PH Gregory Competition
Test tube evolution of the plant pathogenic fungus Mycosphaerella graminicola towards resistance against plant defense enzymes
T. Jürgens, S. Banke, and B.A. McDonald
Institute of Plant Sciences, ETH Zentrum / LFW, Universitätstrasse 2, CH - 8092 Zürich
Using yeast as a model system, Cowen et al. (Annual Review of Microbiology 56:139-165, 2002) recently evolved fungal strains towards drug resistance. The present study uses a similar experimental approach: the evolution of a plant pathogenic fungus towards resistance against enzymes that play a role in plant defense. The wheat pathogen Mycosphaerella graminicola was chosen for this serial passage experiment because it is in its yeast growth phase able to multiply as single cells. This makes it possible to cycle single cell lines for many generations. Selection pressure was kept high at all times by monitoring the increase in resistance on a regular basis (equaling increasing multiplication rates), and subsequently increasing the concentration of chitinase in the growth media. A total of four lines were cycled for 30 generations. For the most susceptible line, a steady increase in resistance over generation time was found. A transgenic wheat line was used to document the decreasing level of resistance on the host side.
Proteomic analysis of pea downy mildew infections
Richard Amey, Tanja Schleicher, Heather Macdonald, Steve Neill & Peter Spencer-Phillips.
Centre for Research in Plant Science and Bristol Genomics Research Institute,University of the West of England, Bristol, Coldharbour Lane, Bristol, BS16 1QY.
Downy mildew is the most common foliar disease of the pea crop (Pisum sativum) in the UK, with up to 55% losses in yield observed where plant resistance is ineffective. Control of the pathogen Peronospora viciae is achieved through the use of resistant cultivars and treatment with fungicides such as the phenylamides, which have systemic and curative activity. Resistance to these fungicides has been observed, so optimal application is required to prolong their effectiveness in controlling downy mildew outbreaks. This DEFRA-funded work uses two dimensional difference gel electrophoresis (2D-DIGE) and mass spectrometry to identify protein biomarkers that are up- or down-regulated during early stage pea downy mildew infection. The genes encoding the identified biomarkers are being cloned and expressed so that sufficient protein is available for the generation of specific antibodies against the proteins. It is proposed that the antibodies may be utilised subsequently in biosensor detection devices for the pre-symptomatic diagnosis, allowing fungicides to be applied more efficiently and effectively. A secondary aim of the project is to generate fundamental information on proteins specifically involved in this plant-pathogen interaction, which may be employed in novel control strategies for downy mildew diseases.
Yellow rust development in wheat mutants exhibiting enhanced adult plant resistance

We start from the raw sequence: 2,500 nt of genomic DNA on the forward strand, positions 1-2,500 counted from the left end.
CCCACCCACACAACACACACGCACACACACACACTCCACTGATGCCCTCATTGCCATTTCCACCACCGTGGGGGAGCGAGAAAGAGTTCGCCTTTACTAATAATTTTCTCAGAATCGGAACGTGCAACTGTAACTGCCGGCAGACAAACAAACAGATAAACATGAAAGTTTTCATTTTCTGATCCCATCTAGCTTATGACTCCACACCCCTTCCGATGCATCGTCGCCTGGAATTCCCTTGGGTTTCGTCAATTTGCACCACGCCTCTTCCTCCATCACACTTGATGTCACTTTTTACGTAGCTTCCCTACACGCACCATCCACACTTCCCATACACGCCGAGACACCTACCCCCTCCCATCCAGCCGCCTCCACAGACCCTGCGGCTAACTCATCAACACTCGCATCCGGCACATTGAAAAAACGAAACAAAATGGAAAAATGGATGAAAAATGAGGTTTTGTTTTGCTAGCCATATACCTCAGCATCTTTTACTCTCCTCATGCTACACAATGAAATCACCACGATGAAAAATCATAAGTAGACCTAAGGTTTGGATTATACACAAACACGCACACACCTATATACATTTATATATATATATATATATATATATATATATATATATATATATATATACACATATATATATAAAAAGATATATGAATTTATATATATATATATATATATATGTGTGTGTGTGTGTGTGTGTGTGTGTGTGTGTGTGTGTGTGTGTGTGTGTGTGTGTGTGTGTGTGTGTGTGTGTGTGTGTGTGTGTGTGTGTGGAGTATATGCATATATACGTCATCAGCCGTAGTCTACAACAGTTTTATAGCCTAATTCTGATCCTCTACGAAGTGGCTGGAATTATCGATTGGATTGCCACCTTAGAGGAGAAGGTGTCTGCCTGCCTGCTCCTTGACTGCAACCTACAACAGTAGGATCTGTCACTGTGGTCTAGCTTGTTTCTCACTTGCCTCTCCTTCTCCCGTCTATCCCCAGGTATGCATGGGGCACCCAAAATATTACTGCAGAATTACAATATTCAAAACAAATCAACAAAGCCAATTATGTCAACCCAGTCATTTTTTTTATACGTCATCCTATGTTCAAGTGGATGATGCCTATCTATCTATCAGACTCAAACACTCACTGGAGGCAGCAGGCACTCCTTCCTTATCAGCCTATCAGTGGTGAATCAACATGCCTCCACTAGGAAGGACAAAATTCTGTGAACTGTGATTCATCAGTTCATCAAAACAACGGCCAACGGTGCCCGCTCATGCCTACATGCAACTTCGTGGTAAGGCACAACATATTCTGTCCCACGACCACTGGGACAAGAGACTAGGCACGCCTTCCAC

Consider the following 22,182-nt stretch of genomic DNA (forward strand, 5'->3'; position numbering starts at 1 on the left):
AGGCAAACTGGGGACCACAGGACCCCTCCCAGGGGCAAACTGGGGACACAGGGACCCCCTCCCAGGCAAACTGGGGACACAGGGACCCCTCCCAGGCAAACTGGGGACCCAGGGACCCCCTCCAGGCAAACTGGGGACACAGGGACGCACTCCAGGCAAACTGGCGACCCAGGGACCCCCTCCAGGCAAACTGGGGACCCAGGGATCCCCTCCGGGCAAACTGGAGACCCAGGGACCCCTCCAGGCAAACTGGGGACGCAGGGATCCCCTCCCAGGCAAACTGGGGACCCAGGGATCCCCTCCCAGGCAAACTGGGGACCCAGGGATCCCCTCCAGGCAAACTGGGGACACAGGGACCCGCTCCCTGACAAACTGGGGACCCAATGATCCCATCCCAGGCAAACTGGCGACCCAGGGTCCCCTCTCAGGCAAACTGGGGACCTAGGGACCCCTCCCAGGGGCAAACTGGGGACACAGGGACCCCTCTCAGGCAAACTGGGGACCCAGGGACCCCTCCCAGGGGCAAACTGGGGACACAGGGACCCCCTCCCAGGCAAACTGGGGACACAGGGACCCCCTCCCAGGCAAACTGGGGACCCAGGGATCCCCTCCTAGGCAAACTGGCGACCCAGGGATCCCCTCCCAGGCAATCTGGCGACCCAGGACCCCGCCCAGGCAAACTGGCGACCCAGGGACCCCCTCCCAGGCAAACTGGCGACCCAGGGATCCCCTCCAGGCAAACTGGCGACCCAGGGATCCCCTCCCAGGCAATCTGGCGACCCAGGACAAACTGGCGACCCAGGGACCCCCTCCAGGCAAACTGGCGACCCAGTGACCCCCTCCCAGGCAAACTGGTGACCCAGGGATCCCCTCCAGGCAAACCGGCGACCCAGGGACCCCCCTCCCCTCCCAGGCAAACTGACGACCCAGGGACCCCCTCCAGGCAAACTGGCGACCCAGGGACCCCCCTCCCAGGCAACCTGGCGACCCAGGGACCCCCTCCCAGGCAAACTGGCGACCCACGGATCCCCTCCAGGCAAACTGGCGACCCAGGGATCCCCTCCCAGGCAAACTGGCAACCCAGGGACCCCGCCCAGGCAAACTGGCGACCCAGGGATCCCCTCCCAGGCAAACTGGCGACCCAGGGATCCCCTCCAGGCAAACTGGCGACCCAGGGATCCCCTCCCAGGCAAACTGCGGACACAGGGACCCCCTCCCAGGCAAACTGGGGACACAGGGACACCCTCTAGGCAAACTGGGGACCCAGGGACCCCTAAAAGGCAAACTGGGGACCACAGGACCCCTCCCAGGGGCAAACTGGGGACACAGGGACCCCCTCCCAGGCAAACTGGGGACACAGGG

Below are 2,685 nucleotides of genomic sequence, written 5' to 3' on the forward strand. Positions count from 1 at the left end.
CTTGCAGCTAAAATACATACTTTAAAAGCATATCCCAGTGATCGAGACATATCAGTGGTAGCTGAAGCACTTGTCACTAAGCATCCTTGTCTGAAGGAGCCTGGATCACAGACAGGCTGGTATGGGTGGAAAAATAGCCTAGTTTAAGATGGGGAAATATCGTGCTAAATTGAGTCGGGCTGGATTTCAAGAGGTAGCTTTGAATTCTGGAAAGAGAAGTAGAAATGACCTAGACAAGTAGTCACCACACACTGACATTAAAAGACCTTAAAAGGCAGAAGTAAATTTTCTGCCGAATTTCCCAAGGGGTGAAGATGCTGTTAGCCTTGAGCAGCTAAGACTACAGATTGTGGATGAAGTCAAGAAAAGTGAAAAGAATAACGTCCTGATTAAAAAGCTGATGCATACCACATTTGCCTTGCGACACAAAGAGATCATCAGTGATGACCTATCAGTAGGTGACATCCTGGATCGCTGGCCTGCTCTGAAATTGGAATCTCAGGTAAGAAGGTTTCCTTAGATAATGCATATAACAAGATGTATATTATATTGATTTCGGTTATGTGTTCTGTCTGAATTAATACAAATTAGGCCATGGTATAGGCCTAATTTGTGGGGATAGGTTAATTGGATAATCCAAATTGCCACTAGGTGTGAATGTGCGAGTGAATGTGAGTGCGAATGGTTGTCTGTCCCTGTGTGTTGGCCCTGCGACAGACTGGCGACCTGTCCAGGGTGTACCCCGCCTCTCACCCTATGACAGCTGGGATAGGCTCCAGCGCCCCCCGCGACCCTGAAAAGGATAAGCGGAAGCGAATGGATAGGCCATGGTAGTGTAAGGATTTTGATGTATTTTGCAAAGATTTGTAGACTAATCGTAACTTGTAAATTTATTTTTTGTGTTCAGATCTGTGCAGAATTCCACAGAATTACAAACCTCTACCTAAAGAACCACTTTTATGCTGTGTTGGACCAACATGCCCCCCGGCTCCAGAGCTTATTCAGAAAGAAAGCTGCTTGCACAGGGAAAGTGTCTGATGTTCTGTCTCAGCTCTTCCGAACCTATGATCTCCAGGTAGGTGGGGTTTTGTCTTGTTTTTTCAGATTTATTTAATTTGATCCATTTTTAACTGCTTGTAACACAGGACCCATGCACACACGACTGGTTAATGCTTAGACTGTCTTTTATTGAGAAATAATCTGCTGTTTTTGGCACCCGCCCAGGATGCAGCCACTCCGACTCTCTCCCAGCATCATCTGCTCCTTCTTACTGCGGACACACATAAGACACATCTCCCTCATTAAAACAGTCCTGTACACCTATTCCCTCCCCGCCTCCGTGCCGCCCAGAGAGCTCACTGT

James P.E. Melichar, Simon Berry, and Lesley A. Boyd
Department of Disease and Stress Biology, John Innes Centre, Norwich Research Park, Colney, Norwich, NR4 7UH, United Kiingdom
Puccinia striiformis f.sp. tritici is an asexual, biotrophic fungal pathogen. It is the causal agent of yellow rust in wheat, and a serious economic foliar disease of most temperate wheat growing areas of the world. It has a distinctive phenotype of intervenal-stripes of yellow pustules (uredia). Control in the UK is based on an integrated approach of resistance breeding with rotation of fungicides of differing modes of action. Mutagenised populations of the wheat varieties Guardian and Hobbit ‘sib’ have been screened in field tests, and mutant lines selected that give enhanced yellow rust adult plant resistance (APR). These include the Guardian-derived mutants M66 and M257 (Boyd and Minchin, 2001, Euphytica 122:361-368), and the Hobbit ‘sib’ mutant line I3-54 (Smith et al, in press, MPMI). M66 and M257 also show resistance to powdery mildew and brown rust (Boyd et al, 2002, Genome 45:1035-1040), while I3-54 is resistant to powdery mildew but not brown rust. The M66 mutant also shows evidence of spontaneous necrotic flecking analogous to the lesion mimics found in mlo barley lines. Pathology studies have been looking at pathogen development and plant resistant responses at three distinct plant growth stages: seedling (GS 12-13), tillering (GS 26-27), and heading (GS 49-51), in order to study the development and resistance phenotype of APR in these mutants. Preliminary histological examination of pathogen arrest in M66 and M257 suggests that the enhanced resistance is not due to an early, hydrogen peroxide mediated HR, with resistance operating just prior to sporulation. In contrast, I3-54 causes early pathogen arrest in the stomatal cavity, but again is not associated with a hydrogen peroxide mediated defence reaction.